from The American Heritage® Dictionary of the English Language, 4th Edition
- n. A musical instrument fitted with steam whistles, played from a keyboard.
from Wiktionary, Creative Commons Attribution/Share-Alike License
- n. A musical organ, consisting of steam whistles played with a keyboard. Often used with merry-go-rounds.
from the GNU version of the Collaborative International Dictionary of English
- n. The Muse that presides over eloquence and heroic poetry; mother of Orpheus, and chief of the nine Muses.
- n. One of the asteroids. See Solar.
- n. A musical instrument consisting of a series of steam whistles, toned to the notes of the scale, and played by keys arranged like those of an organ. It is sometimes attached to steamboat boilers.
- n. A beautiful species of humming bird (Stellula Calliope) of California and adjacent regions.
from The Century Dictionary and Cyclopedia
- n. In Gr. Myth., the muse who presided over eloquence and heroic poetry. Also spelled Kalliope.
- n. [lowercase] The name given to a harsh musical instrument consisting of a number of steam-whistles tuned to produce different tones. Also called steam-organ.
- n. [NL.] In ornithology: A genus of small sylviine birds, related to Cyanecula, the type of which is an Asiatic warbler, Calliope kamchatkensis. Gould, 1836, The term had previously been the specific name of the same bird.
- n. [lowercase] The specific name of a humming-bird, Stellula calliope, inhabiting the western United States and Mexico, having the crown and back golden-green, the gorget violet and lilac, set in snowy-white.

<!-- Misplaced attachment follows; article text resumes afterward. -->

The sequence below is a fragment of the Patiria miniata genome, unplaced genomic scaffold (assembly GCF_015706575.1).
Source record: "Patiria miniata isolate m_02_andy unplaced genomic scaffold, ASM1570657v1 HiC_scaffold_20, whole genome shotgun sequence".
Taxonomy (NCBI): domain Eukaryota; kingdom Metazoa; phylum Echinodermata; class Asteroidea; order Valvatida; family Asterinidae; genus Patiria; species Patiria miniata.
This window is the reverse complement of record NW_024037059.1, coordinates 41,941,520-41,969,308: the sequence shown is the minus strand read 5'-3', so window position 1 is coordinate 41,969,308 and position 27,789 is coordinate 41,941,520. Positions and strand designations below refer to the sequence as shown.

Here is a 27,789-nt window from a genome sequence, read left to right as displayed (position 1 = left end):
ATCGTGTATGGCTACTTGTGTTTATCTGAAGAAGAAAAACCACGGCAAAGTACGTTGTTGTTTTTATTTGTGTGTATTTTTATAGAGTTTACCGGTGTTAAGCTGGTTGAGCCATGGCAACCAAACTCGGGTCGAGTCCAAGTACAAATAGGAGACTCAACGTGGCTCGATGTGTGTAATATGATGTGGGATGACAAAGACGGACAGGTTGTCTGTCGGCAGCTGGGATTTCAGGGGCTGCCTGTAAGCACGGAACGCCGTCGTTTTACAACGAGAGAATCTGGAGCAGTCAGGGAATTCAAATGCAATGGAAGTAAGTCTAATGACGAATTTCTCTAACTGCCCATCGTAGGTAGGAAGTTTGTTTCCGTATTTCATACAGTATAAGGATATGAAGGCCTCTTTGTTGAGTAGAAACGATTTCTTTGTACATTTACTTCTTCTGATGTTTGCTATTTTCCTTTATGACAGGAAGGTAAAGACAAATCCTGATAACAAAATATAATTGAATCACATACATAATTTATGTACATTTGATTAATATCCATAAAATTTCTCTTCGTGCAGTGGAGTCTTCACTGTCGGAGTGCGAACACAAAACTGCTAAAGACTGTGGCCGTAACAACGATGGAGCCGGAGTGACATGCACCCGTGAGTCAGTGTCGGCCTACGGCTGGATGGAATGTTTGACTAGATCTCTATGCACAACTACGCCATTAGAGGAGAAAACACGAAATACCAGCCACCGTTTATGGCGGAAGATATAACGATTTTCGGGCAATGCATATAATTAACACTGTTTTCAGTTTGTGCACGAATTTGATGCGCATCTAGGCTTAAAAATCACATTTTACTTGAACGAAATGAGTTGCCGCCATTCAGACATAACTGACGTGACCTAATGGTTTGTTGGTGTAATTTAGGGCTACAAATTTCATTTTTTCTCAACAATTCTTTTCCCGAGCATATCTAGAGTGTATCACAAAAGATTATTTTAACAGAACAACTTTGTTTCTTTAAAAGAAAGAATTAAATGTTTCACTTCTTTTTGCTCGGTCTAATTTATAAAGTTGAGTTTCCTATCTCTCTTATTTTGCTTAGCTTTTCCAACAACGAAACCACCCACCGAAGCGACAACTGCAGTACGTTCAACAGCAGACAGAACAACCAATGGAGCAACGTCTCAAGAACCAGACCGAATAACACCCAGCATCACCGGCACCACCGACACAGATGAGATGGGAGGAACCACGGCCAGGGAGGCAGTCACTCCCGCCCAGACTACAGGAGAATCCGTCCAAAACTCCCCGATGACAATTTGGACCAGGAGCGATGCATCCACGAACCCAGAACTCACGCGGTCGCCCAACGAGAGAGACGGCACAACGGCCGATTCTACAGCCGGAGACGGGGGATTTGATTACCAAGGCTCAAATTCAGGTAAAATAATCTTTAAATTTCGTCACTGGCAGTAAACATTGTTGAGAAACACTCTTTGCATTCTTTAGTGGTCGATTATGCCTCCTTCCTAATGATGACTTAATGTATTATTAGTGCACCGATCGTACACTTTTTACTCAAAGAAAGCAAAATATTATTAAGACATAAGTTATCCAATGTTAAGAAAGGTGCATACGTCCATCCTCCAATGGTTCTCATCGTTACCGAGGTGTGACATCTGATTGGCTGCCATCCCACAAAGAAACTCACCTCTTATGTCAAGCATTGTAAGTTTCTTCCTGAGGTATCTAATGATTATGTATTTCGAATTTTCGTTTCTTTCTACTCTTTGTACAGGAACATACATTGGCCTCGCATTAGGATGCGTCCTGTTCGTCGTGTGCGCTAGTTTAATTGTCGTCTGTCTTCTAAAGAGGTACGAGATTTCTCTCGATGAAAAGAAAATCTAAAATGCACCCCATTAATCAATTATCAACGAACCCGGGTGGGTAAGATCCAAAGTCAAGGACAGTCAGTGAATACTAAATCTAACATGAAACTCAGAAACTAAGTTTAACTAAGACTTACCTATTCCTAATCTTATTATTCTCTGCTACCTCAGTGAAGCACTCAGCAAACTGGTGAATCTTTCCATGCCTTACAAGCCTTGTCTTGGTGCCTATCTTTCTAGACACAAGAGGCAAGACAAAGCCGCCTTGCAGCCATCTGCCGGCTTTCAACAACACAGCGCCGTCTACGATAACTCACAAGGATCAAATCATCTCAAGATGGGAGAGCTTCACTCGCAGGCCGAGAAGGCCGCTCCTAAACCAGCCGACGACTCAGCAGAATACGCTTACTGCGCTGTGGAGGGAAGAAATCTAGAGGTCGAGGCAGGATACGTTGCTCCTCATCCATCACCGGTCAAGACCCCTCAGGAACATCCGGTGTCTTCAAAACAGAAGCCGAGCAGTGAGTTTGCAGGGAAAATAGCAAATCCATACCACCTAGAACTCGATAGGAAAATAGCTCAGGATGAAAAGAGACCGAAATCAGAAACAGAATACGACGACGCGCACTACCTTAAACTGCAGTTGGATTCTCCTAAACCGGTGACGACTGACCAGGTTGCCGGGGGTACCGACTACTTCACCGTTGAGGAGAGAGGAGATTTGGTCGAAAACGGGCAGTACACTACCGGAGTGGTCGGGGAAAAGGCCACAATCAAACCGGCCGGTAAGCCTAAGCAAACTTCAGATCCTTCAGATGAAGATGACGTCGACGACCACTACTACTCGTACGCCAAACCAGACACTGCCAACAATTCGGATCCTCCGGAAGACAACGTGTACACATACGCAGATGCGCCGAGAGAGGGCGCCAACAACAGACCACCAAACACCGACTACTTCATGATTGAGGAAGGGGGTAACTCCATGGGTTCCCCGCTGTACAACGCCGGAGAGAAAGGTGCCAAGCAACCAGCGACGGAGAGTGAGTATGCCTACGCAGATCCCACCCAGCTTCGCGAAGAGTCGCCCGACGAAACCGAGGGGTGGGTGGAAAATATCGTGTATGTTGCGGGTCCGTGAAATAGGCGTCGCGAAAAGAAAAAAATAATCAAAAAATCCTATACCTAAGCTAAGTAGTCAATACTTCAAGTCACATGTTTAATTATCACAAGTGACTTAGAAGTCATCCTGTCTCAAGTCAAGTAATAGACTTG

- n. A genus of mammals.
- n. A genus of dipterous insects.
- n. A genus of amphipods.
from WordNet 3.0 Copyright 2006 by Princeton University. All rights reserved.
- n. a musical instrument consisting of a series of steam whistles played from a keyboard
- n. (Greek mythology) the Muse of epic poetry
The mechanical calliope is louder now, adding to the urgency in my voice.
Incidentally, you'll be pegged as a first-of-May if you don't call the calliope a cally-ope.
The "Southern Republic," from her immense size and unusually handsome equipment, was a novelty even to the river people; and each afternoon of her starting, crowds came aboard to bid farewell to friends and roam over the vessel, or collected on the bluffs above to see her swing out to the shrill notes of her "calliope," the best and least discordant on the river.
There were bands on horses and bands on chariots, and at the tail of the procession a fearful and wonderful instrument bearing the euphonious and classic name of the "calliope," whose chief function seemed to be that of terrifying the farmers 'horses into frantic and determined attempts to escape from these horrid alarms of the city to the peaceful haunts of their rural solitudes.
However, she was not aware, until Davis settled in, that his nights were a continual calliope of snorts, wheezes, gasps, grunts and whistles — in several different keys, no less.
Ghosts of the past and goblins of the future danced to the tune of a calliope.
Some years ago she encountered an out-of-tune calliope on a riverboat in New Orleans and, as she describes, became fascinated with old mechanical instruments, and the odd, detuned sounds that they produce as they deteriorate.
Music: (you hear ... calliope music. sorry, in joke.)
He contributed the film's, and the album's, most indelible musical moment: the plaintive solo at the end of "Racing in the Street," a customarily swirling, keening wail made of equal parts lonesome calliope, funeral dirge and call to the faithful.
Echoey yet whimsical calliope music has replaced the electric drone and far-off clang.